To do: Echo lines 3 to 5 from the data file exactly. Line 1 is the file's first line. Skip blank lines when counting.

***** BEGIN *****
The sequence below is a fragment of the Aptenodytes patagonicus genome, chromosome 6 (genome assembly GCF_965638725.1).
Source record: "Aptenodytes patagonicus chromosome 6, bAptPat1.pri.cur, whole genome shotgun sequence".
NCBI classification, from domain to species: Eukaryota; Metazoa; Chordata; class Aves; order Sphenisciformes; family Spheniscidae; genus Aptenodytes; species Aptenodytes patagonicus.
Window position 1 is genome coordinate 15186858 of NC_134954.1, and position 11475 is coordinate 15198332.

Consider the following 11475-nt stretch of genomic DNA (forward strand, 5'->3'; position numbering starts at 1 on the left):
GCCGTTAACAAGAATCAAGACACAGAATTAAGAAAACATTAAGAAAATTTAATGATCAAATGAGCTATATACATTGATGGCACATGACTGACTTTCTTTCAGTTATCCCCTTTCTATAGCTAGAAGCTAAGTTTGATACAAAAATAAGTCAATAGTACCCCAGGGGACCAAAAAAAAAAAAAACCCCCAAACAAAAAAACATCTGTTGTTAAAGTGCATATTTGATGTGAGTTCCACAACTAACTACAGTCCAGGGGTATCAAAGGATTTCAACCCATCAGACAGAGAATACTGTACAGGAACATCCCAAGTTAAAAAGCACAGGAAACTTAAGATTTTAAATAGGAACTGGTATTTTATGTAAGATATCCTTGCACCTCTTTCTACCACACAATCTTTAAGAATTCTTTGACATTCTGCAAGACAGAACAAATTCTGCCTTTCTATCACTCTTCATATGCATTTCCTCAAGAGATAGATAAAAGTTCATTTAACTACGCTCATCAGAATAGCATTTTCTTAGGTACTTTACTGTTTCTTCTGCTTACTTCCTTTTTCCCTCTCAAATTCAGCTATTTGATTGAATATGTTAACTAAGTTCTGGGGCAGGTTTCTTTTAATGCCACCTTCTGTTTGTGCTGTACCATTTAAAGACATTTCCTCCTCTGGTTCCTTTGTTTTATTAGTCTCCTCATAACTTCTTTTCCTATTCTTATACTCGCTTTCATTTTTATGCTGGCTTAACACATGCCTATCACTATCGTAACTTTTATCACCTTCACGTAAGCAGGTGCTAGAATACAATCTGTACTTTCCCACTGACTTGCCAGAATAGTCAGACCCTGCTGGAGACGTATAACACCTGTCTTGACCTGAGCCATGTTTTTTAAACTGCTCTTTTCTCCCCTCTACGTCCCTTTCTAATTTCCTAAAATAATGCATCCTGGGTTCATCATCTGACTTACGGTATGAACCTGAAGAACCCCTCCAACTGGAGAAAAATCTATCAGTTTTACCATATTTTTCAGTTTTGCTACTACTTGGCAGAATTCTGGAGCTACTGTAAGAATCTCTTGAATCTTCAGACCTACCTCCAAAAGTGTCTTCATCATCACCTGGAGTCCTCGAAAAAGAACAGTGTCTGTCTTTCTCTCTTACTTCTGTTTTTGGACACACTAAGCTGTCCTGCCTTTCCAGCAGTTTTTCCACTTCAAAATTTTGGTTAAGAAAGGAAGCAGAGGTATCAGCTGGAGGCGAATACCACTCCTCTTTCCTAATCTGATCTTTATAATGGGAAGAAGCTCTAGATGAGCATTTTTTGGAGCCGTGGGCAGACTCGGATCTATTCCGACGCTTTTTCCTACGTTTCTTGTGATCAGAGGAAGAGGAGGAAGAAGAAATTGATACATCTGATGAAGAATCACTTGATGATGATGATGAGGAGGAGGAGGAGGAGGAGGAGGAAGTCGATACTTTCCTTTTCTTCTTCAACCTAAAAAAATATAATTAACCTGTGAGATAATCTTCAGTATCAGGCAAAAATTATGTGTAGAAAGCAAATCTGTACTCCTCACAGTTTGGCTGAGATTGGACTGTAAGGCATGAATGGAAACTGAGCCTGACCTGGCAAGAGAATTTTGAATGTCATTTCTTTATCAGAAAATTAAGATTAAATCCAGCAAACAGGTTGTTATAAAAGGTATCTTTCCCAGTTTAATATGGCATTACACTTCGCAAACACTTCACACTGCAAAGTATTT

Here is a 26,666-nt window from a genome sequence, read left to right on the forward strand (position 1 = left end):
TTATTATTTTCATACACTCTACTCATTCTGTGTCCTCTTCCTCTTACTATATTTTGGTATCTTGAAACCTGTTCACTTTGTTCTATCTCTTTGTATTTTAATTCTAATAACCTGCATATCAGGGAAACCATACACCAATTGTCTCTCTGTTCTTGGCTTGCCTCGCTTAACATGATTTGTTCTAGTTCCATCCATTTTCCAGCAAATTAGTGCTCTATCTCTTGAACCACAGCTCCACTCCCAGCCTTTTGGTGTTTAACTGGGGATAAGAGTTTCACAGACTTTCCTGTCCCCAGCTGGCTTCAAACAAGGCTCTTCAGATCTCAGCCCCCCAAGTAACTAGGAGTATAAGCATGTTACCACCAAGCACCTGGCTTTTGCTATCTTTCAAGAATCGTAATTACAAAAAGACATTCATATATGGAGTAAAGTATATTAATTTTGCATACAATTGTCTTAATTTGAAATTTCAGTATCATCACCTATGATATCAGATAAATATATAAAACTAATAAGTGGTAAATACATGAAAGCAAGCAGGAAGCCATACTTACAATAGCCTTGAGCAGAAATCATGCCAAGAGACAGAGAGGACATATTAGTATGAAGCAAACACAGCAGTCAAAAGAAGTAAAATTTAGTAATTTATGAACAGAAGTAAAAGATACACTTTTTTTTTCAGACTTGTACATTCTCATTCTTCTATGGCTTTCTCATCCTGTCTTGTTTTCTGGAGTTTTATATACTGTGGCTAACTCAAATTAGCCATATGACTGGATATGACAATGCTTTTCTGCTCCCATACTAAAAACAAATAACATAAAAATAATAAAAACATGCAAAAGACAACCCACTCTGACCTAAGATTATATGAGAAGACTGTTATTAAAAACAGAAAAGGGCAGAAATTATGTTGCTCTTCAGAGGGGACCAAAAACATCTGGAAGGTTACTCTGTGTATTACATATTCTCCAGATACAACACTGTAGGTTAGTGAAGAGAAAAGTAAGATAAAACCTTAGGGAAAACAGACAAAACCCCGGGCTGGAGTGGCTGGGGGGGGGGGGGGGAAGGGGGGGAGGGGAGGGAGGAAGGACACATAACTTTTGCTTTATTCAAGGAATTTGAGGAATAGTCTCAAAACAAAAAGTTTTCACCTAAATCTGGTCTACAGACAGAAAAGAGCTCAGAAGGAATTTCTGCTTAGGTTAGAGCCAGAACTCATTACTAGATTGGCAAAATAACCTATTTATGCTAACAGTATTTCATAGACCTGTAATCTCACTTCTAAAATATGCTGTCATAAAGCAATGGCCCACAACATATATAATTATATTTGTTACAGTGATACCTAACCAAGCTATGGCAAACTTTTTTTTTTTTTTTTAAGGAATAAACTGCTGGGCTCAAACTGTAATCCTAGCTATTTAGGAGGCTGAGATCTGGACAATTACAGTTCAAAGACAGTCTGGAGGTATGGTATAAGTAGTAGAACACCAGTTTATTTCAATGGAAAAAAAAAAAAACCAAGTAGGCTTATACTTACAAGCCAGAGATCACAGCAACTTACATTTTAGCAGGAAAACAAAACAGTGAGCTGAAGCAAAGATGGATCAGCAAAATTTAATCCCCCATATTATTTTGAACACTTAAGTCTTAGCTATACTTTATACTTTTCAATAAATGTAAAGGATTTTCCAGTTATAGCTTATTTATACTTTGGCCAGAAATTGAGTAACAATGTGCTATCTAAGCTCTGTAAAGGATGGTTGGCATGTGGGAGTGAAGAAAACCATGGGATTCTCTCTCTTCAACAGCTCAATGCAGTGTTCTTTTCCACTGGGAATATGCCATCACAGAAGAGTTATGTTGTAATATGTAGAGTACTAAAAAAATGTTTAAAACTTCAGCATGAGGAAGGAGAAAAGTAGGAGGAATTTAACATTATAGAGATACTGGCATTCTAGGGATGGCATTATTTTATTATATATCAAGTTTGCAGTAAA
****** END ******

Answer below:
NCBI classification, from domain to species: Eukaryota; Metazoa; Chordata; class Aves; order Sphenisciformes; family Spheniscidae; genus Aptenodytes; species Aptenodytes patagonicus.
Window position 1 is genome coordinate 15186858 of NC_134954.1, and position 11475 is coordinate 15198332.

Consider the following 11475-nt stretch of genomic DNA (forward strand, 5'->3'; position numbering starts at 1 on the left):